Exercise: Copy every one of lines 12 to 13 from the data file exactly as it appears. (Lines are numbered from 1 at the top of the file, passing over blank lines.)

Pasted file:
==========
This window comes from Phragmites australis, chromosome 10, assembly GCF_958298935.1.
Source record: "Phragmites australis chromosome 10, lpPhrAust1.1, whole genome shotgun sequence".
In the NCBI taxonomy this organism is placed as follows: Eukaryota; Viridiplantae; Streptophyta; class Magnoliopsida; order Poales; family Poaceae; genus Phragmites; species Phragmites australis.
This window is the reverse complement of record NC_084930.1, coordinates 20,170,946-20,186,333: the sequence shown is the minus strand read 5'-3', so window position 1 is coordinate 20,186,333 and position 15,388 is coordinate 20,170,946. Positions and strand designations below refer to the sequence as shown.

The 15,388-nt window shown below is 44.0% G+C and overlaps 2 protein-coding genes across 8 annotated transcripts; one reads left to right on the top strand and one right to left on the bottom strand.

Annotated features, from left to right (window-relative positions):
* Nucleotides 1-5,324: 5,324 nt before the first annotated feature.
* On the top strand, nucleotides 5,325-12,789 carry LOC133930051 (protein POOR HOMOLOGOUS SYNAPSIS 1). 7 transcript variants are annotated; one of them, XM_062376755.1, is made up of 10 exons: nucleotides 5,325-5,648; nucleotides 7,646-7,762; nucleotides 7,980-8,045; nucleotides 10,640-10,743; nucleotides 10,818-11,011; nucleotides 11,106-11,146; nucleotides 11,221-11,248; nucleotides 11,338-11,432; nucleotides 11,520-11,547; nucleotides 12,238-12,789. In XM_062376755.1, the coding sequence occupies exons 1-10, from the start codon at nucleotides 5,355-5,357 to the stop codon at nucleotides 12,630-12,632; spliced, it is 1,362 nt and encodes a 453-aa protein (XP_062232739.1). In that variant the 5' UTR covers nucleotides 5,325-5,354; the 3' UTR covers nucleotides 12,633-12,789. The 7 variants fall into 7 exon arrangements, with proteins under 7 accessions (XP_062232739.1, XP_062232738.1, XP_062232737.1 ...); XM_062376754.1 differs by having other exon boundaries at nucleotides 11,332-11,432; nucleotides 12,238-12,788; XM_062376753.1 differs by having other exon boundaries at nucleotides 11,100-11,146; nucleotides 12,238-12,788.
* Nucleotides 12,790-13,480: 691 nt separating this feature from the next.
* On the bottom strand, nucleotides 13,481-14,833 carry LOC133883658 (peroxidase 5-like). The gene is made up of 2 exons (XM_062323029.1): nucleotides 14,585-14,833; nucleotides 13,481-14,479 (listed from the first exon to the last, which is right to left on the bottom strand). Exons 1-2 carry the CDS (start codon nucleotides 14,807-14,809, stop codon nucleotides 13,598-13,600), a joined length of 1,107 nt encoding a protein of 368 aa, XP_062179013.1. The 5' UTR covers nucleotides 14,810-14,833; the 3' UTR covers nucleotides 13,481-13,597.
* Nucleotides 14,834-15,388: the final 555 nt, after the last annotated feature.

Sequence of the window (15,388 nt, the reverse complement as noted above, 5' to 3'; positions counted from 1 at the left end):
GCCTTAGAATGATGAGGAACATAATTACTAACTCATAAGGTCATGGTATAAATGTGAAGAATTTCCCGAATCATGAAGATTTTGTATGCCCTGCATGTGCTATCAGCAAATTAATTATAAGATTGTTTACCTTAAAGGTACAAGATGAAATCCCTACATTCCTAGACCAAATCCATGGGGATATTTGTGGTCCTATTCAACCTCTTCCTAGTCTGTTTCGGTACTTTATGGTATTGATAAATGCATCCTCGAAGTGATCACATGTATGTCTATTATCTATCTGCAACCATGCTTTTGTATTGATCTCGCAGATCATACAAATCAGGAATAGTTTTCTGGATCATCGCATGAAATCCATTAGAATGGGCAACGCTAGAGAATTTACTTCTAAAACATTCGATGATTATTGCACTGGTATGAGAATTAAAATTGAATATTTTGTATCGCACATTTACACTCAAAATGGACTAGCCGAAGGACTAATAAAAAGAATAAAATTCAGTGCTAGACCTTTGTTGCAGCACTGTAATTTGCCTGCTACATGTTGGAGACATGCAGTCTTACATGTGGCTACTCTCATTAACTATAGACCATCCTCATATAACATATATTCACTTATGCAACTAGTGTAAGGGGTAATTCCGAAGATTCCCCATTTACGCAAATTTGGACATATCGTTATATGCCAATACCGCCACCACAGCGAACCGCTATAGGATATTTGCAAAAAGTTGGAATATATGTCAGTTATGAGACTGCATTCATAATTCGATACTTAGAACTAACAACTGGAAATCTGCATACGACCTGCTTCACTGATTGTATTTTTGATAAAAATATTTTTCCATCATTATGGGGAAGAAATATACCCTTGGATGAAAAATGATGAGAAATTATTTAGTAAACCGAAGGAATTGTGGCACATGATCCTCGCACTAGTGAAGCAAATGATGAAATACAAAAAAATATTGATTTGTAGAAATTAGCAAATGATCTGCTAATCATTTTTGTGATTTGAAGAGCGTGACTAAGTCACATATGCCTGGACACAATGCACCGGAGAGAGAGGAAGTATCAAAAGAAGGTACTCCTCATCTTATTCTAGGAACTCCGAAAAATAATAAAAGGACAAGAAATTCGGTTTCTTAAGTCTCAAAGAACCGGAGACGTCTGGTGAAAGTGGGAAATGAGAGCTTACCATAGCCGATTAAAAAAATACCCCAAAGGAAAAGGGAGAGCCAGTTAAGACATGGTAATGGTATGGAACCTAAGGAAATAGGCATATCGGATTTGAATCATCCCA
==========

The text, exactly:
Sequence of the window (15,388 nt, the reverse complement as noted above, 5' to 3'; positions counted from 1 at the left end):
GCCTTAGAATGATGAGGAACATAATTACTAACTCATAAGGTCATGGTATAAATGTGAAGAATTTCCCGAATCATGAAGATTTTGTATGCCCTGCATGTGCTATCAGCAAATTAATTATAAGATTGTTTACCTTAAAGGTACAAGATGAAATCCCTACATTCCTAGACCAAATCCATGGGGATATTTGTGGTCCTATTCAACCTCTTCCTAGTCTGTTTCGGTACTTTATGGTATTGATAAATGCATCCTCGAAGTGATCACATGTATGTCTATTATCTATCTGCAACCATGCTTTTGTATTGATCTCGCAGATCATACAAATCAGGAATAGTTTTCTGGATCATCGCATGAAATCCATTAGAATGGGCAACGCTAGAGAATTTACTTCTAAAACATTCGATGATTATTGCACTGGTATGAGAATTAAAATTGAATATTTTGTATCGCACATTTACACTCAAAATGGACTAGCCGAAGGACTAATAAAAAGAATAAAATTCAGTGCTAGACCTTTGTTGCAGCACTGTAATTTGCCTGCTACATGTTGGAGACATGCAGTCTTACATGTGGCTACTCTCATTAACTATAGACCATCCTCATATAACATATATTCACTTATGCAACTAGTGTAAGGGGTAATTCCGAAGATTCCCCATTTACGCAAATTTGGACATATCGTTATATGCCAATACCGCCACCACAGCGAACCGCTATAGGATATTTGCAAAAAGTTGGAATATATGTCAGTTATGAGACTGCATTCATAATTCGATACTTAGAACTAACAACTGGAAATCTGCATACGACCTGCTTCACTGATTGTATTTTTGATAAAAATATTTTTCCATCATTATGGGGAAGAAATATACCCTTGGATGAAAAATGATGAGAAATTATTTAGTAAACCGAAGGAATTGTGGCACATGATCCTCGCACTAGTGAAGCAAATGATGAAATACAAAAAAATATTGATTTGTAGAAATTAGCAAATGATCTGCTAATCATTTTTGTGATTTGAAGAGCGTGACTAAGTCACATATGCCTGGACACAATGCACCGGAGAGAGAGGAAGTATCAAAAGAAGGTACTCCTCATCTTATTCTAGGAACTCCGAAAAATAATAAAAGGACAAGAAATTCGGTTTCTTAAGTCTCAAAGAACCGGAGACGTCTGGTGAAAGTGGGAAATGAGAGCTTACCATAGCCGATTAAAAAAATACCCCAAAGGAAAAGGGAGAGCCAGTTAAGACATGGTAATGGTATGGAACCTAAGGAAATAGGCATATCGGATTTGAATCATCCCA